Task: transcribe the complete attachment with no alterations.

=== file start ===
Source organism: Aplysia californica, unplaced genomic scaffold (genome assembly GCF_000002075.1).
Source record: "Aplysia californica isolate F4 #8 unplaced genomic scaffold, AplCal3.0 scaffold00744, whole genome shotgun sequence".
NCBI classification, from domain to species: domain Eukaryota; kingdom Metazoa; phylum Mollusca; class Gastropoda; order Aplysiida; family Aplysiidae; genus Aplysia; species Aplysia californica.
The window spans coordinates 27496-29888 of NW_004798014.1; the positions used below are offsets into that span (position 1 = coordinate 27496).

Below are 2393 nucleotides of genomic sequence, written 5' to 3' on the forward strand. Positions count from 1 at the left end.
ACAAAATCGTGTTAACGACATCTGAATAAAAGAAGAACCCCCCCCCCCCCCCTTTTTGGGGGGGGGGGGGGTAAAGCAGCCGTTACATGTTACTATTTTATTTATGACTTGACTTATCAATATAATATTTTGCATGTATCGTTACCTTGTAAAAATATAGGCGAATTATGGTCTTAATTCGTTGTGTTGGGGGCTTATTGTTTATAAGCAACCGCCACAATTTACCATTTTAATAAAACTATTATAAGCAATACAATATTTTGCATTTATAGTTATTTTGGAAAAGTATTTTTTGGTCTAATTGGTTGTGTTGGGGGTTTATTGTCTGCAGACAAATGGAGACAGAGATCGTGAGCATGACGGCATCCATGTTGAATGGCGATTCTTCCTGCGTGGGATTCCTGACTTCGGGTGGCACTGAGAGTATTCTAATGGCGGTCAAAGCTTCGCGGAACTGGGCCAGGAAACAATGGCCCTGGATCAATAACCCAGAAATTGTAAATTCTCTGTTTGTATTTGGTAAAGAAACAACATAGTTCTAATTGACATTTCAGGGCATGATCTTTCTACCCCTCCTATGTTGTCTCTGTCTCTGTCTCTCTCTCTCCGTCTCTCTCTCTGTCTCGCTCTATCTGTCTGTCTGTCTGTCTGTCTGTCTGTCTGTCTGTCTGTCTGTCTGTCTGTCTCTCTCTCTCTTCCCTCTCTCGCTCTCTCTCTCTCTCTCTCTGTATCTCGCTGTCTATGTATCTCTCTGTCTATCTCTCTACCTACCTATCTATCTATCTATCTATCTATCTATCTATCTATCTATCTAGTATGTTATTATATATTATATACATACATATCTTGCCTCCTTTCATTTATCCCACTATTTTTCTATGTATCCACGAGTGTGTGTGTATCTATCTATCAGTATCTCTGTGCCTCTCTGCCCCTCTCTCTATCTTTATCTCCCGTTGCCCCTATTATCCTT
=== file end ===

Source organism: Aplysia californica, unplaced genomic scaffold (genome assembly GCF_000002075.1).
Source record: "Aplysia californica isolate F4 #8 unplaced genomic scaffold, AplCal3.0 scaffold00744, whole genome shotgun sequence".
NCBI classification, from domain to species: domain Eukaryota; kingdom Metazoa; phylum Mollusca; class Gastropoda; order Aplysiida; family Aplysiidae; genus Aplysia; species Aplysia californica.
The window spans coordinates 27496-29888 of NW_004798014.1; the positions used below are offsets into that span (position 1 = coordinate 27496).

Below are 2393 nucleotides of genomic sequence, written 5' to 3' on the forward strand. Positions count from 1 at the left end.
ACAAAATCGTGTTAACGACATCTGAATAAAAGAAGAACCCCCCCCCCCCCCCTTTTTGGGGGGGGGGGGGGTAAAGCAGCCGTTACATGTTACTATTTTATTTATGACTTGACTTATCAATATAATATTTTGCATGTATCGTTACCTTGTAAAAATATAGGCGAATTATGGTCTTAATTCGTTGTGTTGGGGGCTTATTGTTTATAAGCAACCGCCACAATTTACCATTTTAATAAAACTATTATAAGCAATACAATATTTTGCATTTATAGTTATTTTGGAAAAGTATTTTTTGGTCTAATTGGTTGTGTTGGGGGTTTATTGTCTGCAGACAAATGGAGACAGAGATCGTGAGCATGACGGCATCCATGTTGAATGGCGATTCTTCCTGCGTGGGATTCCTGACTTCGGGTGGCACTGAGAGTATTCTAATGGCGGTCAAAGCTTCGCGGAACTGGGCCAGGAAACAATGGCCCTGGATCAATAACCCAGAAATTGTAAATTCTCTGTTTGTATTTGGTAAAGAAACAACATAGTTCTAATTGACATTTCAGGGCATGATCTTTCTACCCCTCCTATGTTGTCTCTGTCTCTGTCTCTCTCTCTCCGTCTCTCTCTCTGTCTCGCTCTATCTGTCTGTCTGTCTGTCTGTCTGTCTGTCTGTCTGTCTGTCTGTCTGTCTGTCTCTCTCTCTCTTCCCTCTCTCGCTCTCTCTCTCTCTCTCTCTGTATCTCGCTGTCTATGTATCTCTCTGTCTATCTCTCTACCTACCTATCTATCTATCTATCTATCTATCTATCTATCTATCTATCTAGTATGTTATTATATATTATATACATACATATCTTGCCTCCTTTCATTTATCCCACTATTTTTCTATGTATCCACGAGTGTGTGTGTATCTATCTATCAGTATCTCTGTGCCTCTCTGCCCCTCTCTCTATCTTTATCTCCCGTTGCCCCTATTATCCTT